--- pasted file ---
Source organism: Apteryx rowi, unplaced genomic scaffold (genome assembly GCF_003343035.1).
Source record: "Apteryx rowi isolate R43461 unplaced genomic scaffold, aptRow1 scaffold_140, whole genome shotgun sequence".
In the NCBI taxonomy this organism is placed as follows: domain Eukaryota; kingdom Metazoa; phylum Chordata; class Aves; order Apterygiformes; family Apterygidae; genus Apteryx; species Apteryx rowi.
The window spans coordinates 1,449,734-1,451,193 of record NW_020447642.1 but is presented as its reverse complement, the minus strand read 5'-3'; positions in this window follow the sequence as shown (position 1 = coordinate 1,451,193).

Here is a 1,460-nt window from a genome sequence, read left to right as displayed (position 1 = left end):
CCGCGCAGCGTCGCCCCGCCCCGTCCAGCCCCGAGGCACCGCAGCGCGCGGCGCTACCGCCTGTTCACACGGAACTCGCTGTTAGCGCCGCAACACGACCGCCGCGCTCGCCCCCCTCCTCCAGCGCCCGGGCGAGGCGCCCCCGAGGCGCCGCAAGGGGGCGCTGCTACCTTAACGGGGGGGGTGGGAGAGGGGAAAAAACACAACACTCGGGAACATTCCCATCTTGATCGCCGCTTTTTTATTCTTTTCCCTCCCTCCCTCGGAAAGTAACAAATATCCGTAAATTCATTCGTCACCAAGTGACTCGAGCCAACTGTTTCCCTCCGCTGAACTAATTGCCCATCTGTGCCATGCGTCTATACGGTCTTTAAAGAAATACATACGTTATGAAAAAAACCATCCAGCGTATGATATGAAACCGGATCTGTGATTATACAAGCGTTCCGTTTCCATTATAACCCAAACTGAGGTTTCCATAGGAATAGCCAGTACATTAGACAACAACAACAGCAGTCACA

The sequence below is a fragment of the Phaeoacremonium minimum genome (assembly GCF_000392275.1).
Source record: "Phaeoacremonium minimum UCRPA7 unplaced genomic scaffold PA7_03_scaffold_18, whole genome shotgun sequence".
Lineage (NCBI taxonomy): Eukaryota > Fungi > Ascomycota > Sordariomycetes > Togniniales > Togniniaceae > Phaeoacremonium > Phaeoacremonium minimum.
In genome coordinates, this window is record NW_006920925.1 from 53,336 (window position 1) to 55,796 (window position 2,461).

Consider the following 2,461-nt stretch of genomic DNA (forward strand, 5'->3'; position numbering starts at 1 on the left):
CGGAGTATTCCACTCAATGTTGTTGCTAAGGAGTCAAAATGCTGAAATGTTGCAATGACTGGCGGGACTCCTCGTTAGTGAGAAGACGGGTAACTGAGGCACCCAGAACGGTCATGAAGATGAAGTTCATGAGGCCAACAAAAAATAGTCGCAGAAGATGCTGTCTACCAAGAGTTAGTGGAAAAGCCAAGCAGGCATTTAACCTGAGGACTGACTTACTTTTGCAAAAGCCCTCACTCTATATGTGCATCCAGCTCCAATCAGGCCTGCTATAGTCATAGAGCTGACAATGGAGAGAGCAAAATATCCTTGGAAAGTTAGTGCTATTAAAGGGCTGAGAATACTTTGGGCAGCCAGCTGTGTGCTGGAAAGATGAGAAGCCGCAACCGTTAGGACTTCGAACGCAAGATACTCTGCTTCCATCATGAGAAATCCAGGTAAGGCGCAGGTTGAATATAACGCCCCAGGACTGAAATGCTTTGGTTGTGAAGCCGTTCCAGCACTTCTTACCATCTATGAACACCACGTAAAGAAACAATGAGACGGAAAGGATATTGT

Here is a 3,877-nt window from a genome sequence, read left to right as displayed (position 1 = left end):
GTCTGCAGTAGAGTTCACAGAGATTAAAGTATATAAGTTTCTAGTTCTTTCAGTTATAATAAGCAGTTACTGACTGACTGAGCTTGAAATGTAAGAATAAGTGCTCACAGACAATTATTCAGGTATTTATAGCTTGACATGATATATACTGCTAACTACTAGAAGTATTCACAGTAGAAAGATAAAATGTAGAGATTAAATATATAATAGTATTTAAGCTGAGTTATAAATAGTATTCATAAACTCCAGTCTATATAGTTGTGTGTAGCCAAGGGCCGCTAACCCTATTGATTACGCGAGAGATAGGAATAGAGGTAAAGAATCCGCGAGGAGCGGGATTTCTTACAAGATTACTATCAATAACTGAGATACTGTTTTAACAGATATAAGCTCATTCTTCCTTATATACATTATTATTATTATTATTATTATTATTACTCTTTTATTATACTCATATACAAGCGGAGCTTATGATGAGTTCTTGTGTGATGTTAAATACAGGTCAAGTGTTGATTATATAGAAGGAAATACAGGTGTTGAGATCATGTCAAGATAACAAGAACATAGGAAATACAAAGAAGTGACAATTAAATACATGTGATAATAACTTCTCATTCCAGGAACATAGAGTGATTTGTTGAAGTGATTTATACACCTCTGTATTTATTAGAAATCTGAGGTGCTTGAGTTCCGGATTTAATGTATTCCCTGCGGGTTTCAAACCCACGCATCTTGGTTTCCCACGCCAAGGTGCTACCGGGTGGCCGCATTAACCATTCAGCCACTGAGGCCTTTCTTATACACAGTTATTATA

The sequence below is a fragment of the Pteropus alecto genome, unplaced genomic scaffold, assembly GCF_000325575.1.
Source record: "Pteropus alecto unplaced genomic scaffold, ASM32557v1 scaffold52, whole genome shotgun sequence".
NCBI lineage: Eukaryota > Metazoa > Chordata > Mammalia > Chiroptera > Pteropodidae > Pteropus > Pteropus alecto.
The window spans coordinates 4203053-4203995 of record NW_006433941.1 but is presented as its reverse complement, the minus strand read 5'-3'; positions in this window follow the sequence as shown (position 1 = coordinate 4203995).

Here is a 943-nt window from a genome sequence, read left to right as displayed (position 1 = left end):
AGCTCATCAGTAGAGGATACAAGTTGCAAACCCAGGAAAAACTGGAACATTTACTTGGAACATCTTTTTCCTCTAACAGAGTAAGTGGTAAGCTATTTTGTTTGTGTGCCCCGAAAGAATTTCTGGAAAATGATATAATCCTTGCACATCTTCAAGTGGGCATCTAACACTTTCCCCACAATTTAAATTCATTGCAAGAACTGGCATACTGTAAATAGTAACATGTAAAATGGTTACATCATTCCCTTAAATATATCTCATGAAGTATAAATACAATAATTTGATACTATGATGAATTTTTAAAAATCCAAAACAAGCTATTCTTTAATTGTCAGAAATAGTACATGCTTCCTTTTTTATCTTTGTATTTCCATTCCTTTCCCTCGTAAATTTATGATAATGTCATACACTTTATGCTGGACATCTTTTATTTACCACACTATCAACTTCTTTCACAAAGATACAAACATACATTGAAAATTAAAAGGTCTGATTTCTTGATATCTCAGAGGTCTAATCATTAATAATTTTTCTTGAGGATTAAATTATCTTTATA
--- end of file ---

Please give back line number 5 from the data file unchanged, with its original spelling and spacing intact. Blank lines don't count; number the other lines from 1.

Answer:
Here is a 1,460-nt window from a genome sequence, read left to right as displayed (position 1 = left end):